Panay Island also has a proud tradition of weaving and this can be found in several locations across the island. In Aklan, the fibers of the red bisaya pineapple plant are skillfully woven into fine fabrics that are used as home decoration and even as clothing for special occasions. The weavers in Aklanon are known for their pineapple fiber and silk fabrics that are embroidered with floral patterns, while the weavers in Iloilo and Antique are known for their “Suk-suk” weaving technique for Hablon and Patadyong fabrics.
The weavers in the Eastern Visayas use materials extracted from plants that grow abundantly in their area to make mats that can be used for sleeping or made into decorative items such as place mats and plant holders, or even bags and fans. These materials include abaca, the buri palm, coconut leaves and ribs, rattan and tikog or reed grass, pandan, pawa, a type of thin bamboo, and seaweed.
The surfer hotspots of La Union, Baler, Siargao, Surigao del Sur and Eastern Samar
The Philippines’ surfer hotspots have spawned not only a thriving tourism industry, but also world-class local surfers. The islanders have discovered the sport for themselves, and more and more locals can be seen on their boards in the waters of La Union, Baler, Siargao, Surigao del Sur and Eastern Samar. Not only do these friendly Filipino surfers epitomize the laid-back lifestyle of the locals, but they are staunch advocates of protecting their seas.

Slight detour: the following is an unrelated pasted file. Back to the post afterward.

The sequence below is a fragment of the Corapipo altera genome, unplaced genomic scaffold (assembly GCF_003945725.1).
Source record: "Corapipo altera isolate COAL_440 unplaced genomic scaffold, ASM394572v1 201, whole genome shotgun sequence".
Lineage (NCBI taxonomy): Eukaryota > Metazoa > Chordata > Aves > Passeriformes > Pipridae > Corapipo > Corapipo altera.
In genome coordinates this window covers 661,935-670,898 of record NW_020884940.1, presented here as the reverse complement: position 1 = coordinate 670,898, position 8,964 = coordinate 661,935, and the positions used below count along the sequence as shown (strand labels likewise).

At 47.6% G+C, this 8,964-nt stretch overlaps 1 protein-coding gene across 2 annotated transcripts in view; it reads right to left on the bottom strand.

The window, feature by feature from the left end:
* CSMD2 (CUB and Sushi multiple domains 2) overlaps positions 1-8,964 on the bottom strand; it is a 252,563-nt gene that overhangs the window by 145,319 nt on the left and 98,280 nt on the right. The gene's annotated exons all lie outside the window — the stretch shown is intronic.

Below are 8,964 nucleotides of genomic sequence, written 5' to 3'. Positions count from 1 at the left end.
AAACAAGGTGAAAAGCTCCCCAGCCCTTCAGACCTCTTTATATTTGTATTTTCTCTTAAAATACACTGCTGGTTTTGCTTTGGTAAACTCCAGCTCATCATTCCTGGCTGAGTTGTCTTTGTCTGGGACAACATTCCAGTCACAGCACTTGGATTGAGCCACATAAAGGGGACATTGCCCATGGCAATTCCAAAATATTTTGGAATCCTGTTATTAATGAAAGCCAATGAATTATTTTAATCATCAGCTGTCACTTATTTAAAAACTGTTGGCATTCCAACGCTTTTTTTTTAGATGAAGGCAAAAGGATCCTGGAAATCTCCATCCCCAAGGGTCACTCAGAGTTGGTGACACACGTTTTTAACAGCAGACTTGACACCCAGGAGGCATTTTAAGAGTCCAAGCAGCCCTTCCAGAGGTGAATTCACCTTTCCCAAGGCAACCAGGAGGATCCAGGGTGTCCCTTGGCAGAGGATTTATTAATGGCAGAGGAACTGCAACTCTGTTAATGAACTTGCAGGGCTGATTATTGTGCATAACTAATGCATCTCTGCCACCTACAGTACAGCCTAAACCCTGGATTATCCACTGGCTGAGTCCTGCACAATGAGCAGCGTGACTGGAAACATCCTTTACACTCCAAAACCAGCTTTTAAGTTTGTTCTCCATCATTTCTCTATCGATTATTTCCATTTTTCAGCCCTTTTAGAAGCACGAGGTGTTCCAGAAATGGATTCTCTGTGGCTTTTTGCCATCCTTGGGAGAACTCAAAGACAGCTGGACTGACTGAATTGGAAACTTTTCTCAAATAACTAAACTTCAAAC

The culinary arts in Iloilo City, Bacolod, Zamboanga City and Davao City
The different regions of the Philippines offer you a culinary journey: Each province makes an important contribution to the menu of the country with local specialties that process what the abundant local nature offers them. An awareness of the cultural significance of these dishes and the resulting culinary tourism ensure that not only the recipes are passed on to the next generation, but that the local farmers continue to grow traditional plants.
The city of Iloilo is considered one of the culinary capitals of the Philippines, with tasty delicacies such as La Paz Batchoy noodles and Molo soup. Negros Occidental is known as the sugar bowl of the Philippines because of its fields of sweet sugar cane. Inasal (chicken grilled over hot coals), piaya (unleavened flatbread filled with muscovado sugar), and kansi, or beef shank with bone marrow, cooked in a broth, are favorite dishes of guests, especially those visiting the capital, Bacolod flavored with a local acidulant called batwan.